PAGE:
WHILE A SALARIED PROFESSIONAL HAS No GOODWILL, A PRACTICING PROFESSIONAL MAY HAVE GOODWILL SUBJECT To VALUATION AND DISTRIBUTION IN A DISSOLUTION. In re Marriage of Hall, 103 Wn. 2d 236, 692 P.2d 175 (1984).
In In re Marriage of Hall, the Washington Supreme Court held a salaried employee has no goodwill which can be distributed in a dissolution proceeding. The court further held a practicing professional may have goodwill. A two-step analysis must be employed with a preliminary inquiry as to whether goodwill in fact exists. Once found, a determination of the value of the professional goodwill must be made in accordance with the Fleege factors. In addition, one or more of the accepted methods of valuation must be employed.
The Halls had married while both attending medical school. At the time of trial, the husband was a consulting cardiologist and shareholder in a medical clinic while the wife was an untenured salaried professor at the University of Washington Medical School.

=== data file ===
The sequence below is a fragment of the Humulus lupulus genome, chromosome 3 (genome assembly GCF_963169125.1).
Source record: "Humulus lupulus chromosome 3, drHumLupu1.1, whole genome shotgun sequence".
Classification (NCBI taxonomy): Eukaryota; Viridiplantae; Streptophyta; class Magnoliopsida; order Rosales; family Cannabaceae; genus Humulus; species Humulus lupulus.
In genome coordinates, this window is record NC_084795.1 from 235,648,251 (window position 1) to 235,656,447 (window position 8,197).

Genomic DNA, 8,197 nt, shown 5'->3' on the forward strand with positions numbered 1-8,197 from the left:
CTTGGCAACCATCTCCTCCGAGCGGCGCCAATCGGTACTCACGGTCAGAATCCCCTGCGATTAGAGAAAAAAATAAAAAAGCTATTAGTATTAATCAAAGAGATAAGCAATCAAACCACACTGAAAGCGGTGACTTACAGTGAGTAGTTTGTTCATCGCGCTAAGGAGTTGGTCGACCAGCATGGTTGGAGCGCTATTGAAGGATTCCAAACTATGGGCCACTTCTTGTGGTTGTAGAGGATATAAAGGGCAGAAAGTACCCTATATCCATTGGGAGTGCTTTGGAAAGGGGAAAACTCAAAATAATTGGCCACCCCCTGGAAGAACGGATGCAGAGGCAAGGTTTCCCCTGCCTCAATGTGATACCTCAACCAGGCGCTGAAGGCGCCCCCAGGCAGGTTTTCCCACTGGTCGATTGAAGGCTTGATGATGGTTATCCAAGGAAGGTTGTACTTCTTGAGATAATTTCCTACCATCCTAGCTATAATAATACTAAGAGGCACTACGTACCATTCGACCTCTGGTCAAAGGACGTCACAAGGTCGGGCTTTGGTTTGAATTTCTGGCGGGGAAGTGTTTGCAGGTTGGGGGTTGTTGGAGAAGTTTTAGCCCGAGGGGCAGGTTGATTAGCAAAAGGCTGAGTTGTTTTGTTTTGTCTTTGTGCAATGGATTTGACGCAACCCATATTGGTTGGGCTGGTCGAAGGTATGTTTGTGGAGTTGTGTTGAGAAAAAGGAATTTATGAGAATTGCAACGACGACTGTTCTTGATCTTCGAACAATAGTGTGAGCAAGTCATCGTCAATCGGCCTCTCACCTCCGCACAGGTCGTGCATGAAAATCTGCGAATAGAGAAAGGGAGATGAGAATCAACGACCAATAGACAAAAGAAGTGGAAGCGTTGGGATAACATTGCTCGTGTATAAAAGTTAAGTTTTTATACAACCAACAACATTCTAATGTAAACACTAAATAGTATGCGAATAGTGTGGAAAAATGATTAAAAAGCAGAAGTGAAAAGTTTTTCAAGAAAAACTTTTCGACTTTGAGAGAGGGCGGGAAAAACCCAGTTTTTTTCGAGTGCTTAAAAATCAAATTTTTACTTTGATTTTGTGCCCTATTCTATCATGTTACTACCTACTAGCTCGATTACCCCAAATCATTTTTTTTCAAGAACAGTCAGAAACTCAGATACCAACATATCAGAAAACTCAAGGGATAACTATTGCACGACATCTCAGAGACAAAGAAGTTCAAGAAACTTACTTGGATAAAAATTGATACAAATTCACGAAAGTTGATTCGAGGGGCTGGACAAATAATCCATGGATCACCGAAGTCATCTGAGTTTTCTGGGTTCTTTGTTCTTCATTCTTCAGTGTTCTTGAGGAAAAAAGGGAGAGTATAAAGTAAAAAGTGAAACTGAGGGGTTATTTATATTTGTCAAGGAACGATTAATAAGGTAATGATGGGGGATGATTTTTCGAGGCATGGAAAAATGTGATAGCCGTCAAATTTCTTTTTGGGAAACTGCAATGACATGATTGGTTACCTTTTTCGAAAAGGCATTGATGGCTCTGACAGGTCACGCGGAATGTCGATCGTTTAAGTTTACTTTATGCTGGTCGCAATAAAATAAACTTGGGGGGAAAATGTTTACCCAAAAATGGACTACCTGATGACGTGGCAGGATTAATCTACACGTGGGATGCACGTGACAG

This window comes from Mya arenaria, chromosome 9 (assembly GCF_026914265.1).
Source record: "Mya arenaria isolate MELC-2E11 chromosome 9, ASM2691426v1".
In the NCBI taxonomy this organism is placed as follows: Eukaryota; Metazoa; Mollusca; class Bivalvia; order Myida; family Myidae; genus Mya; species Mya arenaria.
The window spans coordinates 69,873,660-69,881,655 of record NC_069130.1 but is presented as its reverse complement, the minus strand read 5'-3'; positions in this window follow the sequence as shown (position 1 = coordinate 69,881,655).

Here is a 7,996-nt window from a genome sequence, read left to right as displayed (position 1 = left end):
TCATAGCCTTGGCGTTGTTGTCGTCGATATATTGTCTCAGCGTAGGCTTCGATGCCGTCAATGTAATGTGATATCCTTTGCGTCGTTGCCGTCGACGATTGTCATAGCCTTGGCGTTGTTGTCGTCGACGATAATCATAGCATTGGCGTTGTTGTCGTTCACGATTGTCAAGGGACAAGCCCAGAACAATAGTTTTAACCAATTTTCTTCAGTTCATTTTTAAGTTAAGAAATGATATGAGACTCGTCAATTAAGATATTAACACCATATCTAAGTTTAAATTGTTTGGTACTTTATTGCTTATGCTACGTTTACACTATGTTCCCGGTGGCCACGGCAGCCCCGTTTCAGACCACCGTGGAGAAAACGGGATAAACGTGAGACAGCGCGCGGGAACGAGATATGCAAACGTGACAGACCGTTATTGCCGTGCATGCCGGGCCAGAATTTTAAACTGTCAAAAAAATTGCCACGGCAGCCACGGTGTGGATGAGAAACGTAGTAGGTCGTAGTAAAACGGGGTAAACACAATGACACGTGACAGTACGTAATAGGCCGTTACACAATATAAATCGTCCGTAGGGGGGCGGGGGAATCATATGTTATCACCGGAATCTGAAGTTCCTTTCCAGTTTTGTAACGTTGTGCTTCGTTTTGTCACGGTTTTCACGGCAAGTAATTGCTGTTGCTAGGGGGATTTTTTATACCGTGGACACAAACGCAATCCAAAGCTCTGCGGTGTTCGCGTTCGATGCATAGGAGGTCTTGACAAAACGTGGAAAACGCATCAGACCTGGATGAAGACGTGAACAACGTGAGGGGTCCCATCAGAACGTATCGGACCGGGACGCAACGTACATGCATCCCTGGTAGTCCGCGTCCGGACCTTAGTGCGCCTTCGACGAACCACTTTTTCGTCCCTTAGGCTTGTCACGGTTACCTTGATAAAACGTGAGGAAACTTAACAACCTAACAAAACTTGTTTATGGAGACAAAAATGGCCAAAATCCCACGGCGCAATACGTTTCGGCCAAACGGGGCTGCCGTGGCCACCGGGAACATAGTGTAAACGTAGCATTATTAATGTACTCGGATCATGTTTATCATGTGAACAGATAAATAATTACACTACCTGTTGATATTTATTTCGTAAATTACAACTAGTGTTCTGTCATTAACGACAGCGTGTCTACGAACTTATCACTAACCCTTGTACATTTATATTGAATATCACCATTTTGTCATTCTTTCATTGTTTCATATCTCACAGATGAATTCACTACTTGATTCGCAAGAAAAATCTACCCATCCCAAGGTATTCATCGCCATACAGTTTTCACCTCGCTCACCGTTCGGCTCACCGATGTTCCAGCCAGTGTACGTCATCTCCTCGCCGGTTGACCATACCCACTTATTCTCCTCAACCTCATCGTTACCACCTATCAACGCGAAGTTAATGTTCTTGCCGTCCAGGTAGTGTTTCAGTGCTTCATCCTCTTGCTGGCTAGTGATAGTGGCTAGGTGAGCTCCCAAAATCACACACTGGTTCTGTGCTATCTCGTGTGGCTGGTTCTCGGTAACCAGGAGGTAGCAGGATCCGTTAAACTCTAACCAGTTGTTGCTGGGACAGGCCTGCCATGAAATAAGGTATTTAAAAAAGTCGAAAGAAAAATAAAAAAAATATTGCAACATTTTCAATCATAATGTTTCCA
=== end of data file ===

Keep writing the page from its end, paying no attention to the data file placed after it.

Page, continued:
At trial two expert witnesses, using the capitalized excess earning approach, testified the husband had no goodwill. The only other testimony on the subject was from the wife, who testified her husband’s goodwill was at least $100,000 based on other dissolution actions involving physicians. The trial court found the wife, as a salaried physician, had no goodwill, but further found the husband had professional goodwill in the amount of $70,000. In an unpublished opinion, the Washington Court of Appeals affirmed the trial court’s decision.
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